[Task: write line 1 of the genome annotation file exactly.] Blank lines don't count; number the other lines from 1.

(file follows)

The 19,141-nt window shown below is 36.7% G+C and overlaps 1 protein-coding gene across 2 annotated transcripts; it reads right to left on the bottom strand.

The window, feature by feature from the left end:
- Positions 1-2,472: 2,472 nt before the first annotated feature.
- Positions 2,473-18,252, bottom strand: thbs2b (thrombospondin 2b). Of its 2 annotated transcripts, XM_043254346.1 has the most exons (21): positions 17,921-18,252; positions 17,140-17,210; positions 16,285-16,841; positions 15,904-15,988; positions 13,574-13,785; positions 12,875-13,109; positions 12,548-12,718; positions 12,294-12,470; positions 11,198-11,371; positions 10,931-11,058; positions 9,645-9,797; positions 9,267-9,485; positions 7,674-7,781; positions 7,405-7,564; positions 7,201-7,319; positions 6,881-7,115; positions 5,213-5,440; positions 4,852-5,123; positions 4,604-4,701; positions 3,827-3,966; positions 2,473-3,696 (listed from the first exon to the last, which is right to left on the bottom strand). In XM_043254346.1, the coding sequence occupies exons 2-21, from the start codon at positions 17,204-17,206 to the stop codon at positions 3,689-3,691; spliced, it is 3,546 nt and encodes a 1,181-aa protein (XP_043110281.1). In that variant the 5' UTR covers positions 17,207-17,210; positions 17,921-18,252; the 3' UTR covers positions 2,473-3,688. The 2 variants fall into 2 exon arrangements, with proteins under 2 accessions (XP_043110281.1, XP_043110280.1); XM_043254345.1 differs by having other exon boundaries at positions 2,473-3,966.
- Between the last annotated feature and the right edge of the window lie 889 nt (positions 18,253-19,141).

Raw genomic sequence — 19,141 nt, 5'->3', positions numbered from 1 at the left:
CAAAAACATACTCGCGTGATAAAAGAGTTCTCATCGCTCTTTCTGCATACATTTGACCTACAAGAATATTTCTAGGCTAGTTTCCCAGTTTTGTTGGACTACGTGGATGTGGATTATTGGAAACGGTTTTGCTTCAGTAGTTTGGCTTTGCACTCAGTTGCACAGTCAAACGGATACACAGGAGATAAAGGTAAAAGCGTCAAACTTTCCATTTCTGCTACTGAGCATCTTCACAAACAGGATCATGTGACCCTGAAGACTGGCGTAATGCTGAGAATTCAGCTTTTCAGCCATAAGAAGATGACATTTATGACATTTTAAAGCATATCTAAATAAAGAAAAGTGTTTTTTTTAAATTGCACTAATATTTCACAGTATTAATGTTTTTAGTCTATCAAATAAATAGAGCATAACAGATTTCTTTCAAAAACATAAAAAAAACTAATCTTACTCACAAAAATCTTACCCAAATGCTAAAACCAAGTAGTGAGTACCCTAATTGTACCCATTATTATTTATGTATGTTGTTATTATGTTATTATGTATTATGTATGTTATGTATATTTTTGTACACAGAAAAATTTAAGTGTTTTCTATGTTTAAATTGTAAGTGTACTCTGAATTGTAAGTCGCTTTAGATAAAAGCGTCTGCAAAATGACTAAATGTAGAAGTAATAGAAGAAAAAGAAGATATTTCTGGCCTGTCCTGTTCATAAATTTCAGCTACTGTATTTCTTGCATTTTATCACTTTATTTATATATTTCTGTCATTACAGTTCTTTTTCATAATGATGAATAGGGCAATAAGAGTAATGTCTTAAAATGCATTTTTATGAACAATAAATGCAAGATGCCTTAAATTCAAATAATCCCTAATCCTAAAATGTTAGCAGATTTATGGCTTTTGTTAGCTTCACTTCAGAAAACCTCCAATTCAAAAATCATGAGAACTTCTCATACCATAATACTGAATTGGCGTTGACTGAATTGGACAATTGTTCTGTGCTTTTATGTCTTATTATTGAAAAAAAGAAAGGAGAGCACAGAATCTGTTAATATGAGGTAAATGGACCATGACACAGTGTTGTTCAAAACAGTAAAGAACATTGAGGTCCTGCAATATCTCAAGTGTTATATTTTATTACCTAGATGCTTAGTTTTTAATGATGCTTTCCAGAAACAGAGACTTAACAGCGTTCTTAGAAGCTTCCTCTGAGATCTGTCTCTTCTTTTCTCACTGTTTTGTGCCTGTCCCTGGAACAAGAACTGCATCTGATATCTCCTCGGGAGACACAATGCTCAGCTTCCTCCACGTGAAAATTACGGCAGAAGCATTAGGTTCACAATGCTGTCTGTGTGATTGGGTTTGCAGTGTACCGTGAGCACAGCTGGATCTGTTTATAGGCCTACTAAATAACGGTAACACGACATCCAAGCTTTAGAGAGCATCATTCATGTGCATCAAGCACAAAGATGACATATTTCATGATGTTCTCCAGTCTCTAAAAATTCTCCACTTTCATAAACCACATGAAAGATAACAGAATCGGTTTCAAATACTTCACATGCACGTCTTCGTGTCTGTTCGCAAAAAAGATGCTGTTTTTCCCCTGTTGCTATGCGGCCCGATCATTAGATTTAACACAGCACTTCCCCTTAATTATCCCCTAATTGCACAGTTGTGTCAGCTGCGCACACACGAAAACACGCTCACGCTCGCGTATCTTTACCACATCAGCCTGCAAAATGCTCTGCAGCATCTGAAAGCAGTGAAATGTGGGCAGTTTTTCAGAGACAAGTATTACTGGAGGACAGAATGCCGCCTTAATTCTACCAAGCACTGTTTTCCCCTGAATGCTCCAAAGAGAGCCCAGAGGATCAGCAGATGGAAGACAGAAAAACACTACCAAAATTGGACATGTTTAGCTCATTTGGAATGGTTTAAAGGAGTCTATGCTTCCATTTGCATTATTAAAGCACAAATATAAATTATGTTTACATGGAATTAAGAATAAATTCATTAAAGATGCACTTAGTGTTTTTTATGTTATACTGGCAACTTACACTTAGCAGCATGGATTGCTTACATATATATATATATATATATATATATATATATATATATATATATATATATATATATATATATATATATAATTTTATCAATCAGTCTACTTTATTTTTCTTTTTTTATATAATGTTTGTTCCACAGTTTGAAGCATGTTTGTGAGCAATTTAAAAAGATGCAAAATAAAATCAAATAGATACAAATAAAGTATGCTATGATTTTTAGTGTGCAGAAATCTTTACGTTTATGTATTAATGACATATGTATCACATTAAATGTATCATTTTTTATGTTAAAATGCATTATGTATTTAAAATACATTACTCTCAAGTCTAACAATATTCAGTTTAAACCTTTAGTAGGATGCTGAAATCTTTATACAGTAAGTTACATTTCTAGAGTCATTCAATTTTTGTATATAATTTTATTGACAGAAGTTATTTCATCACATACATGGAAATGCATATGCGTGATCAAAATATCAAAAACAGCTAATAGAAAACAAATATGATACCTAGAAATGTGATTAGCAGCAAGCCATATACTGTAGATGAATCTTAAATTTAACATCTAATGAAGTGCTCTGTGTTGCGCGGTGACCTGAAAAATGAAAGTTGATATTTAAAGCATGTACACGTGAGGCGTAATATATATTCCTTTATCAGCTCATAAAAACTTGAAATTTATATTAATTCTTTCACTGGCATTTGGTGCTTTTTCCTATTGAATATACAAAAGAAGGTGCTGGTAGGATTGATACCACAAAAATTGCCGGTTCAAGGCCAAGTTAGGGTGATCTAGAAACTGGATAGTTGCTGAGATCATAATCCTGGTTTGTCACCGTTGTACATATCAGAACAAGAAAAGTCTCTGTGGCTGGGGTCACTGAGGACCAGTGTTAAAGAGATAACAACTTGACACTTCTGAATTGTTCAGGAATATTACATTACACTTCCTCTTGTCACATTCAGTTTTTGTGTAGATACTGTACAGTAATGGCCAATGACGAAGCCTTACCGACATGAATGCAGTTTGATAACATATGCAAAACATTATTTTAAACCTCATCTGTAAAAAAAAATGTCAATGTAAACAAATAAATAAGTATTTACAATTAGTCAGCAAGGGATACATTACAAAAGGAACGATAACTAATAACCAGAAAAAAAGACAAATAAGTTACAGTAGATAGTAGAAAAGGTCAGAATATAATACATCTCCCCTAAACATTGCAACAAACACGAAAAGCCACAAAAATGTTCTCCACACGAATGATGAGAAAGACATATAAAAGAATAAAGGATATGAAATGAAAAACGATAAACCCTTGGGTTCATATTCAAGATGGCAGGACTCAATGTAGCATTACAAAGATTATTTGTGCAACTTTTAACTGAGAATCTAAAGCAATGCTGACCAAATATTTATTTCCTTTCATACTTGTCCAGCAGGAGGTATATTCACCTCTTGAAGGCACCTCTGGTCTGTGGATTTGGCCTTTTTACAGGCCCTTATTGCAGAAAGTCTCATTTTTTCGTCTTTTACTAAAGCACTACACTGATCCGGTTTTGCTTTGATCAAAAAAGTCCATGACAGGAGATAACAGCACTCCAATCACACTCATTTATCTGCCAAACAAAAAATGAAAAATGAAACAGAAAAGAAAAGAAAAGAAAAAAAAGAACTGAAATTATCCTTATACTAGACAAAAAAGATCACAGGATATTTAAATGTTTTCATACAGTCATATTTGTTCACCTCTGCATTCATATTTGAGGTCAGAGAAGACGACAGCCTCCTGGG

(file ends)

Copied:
The 19,141-nt window shown below is 36.7% G+C and overlaps 1 protein-coding gene across 2 annotated transcripts; it reads right to left on the bottom strand.